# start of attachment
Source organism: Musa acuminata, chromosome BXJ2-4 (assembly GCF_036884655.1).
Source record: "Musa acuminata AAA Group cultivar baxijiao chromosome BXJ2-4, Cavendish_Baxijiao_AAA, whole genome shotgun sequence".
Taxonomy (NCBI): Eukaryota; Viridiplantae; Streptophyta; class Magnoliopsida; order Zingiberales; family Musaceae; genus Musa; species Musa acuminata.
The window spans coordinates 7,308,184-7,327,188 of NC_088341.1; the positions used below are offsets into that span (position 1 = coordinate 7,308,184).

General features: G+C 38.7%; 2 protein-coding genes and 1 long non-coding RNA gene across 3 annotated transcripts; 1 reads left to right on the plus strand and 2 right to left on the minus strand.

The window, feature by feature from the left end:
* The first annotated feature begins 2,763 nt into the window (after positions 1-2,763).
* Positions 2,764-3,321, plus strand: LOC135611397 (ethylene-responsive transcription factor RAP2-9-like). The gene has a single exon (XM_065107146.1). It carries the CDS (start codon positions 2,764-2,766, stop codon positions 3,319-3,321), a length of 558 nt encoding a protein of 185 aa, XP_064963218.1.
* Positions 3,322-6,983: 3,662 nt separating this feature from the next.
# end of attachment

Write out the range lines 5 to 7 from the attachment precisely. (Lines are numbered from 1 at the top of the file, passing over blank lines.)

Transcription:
General features: G+C 38.7%; 2 protein-coding genes and 1 long non-coding RNA gene across 3 annotated transcripts; 1 reads left to right on the plus strand and 2 right to left on the minus strand.

The window, feature by feature from the left end:
* The first annotated feature begins 2,763 nt into the window (after positions 1-2,763).